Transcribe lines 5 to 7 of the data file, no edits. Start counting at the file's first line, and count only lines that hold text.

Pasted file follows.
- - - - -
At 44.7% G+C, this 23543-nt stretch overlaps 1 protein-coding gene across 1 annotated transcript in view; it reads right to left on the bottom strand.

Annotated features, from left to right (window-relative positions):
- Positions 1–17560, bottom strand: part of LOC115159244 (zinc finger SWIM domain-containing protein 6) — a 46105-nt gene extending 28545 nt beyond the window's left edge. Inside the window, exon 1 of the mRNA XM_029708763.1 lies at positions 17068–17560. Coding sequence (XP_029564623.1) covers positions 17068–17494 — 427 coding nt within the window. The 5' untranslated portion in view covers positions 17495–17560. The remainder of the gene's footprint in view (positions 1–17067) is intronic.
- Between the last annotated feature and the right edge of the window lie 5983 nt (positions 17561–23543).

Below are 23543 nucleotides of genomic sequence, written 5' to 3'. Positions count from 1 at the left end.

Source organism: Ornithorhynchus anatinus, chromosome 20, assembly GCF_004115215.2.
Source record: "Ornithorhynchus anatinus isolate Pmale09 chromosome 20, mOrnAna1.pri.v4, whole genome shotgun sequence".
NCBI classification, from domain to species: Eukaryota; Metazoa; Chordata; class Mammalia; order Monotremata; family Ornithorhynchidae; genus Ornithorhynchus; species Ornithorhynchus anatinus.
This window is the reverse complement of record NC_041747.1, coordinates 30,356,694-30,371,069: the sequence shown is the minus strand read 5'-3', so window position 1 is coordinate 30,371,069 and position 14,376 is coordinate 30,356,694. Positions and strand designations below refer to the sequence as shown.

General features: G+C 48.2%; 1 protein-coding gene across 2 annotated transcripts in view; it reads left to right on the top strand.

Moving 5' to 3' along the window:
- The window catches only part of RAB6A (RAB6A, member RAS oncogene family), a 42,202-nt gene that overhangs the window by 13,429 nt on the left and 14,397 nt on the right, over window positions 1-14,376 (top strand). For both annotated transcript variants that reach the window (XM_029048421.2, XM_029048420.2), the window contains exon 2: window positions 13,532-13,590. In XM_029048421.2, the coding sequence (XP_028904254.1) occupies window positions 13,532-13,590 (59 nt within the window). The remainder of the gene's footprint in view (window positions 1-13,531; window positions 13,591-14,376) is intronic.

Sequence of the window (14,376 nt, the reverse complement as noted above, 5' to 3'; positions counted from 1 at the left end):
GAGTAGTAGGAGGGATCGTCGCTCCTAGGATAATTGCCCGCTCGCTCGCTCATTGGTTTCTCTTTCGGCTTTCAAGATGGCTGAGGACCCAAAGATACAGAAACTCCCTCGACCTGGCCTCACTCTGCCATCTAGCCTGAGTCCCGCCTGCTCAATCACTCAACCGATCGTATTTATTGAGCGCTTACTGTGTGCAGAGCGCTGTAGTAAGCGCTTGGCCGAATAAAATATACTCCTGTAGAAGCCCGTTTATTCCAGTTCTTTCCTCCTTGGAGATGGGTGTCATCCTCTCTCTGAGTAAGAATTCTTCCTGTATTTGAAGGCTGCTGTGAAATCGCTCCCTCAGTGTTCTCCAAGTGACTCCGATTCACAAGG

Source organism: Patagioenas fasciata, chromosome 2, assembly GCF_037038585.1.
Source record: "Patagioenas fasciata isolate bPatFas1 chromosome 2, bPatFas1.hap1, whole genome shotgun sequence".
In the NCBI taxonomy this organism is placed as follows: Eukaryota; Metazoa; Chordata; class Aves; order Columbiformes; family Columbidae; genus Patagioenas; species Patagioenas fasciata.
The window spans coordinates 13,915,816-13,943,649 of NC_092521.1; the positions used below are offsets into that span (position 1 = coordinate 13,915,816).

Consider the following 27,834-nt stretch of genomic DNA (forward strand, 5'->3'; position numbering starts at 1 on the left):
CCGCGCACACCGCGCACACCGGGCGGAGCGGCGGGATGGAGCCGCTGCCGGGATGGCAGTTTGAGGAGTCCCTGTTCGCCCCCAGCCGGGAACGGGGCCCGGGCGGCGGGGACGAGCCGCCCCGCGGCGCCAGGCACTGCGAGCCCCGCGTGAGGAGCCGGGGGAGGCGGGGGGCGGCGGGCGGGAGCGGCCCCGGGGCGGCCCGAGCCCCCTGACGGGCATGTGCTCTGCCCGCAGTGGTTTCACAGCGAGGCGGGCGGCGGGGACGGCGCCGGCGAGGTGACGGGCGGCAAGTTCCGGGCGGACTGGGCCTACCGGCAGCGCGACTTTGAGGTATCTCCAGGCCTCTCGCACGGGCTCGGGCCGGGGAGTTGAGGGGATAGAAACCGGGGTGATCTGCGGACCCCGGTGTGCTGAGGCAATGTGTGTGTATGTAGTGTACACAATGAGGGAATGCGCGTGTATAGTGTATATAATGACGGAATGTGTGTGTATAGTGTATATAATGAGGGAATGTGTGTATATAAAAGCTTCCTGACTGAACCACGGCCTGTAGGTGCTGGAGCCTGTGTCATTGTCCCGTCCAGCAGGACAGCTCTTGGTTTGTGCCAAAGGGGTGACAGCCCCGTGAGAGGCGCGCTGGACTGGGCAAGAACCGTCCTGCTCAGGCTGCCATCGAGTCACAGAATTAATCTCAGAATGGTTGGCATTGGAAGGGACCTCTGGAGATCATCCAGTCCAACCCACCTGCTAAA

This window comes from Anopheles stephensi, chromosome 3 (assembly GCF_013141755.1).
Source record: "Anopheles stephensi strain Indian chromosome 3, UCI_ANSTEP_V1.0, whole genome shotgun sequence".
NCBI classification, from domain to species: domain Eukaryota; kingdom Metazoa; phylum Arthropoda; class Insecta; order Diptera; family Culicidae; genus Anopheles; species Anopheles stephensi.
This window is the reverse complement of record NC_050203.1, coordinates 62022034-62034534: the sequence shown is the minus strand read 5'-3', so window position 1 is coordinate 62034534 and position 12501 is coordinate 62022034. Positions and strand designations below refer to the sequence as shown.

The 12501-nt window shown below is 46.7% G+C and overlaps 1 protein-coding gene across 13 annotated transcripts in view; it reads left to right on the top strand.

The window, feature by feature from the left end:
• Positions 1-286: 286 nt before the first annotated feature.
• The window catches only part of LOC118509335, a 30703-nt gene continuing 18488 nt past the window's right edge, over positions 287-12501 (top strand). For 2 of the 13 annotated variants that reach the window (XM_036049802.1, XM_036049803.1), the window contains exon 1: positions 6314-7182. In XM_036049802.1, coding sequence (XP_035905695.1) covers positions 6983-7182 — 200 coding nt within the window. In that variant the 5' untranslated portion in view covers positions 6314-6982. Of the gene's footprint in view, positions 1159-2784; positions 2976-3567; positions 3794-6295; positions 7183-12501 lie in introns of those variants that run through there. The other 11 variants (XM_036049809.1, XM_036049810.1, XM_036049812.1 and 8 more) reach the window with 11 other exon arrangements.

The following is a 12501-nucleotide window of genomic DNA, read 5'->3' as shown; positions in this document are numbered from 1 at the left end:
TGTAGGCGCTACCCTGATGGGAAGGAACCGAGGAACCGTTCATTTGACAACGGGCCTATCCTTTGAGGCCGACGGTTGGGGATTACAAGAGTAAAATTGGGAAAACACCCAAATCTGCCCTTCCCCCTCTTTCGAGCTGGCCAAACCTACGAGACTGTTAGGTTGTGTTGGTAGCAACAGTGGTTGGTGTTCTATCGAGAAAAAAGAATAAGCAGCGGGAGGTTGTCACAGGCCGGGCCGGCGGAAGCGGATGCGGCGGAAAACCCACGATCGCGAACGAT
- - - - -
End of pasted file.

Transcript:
Below are 23543 nucleotides of genomic sequence, written 5' to 3'. Positions count from 1 at the left end.

Source organism: Ornithorhynchus anatinus, chromosome 20, assembly GCF_004115215.2.
Source record: "Ornithorhynchus anatinus isolate Pmale09 chromosome 20, mOrnAna1.pri.v4, whole genome shotgun sequence".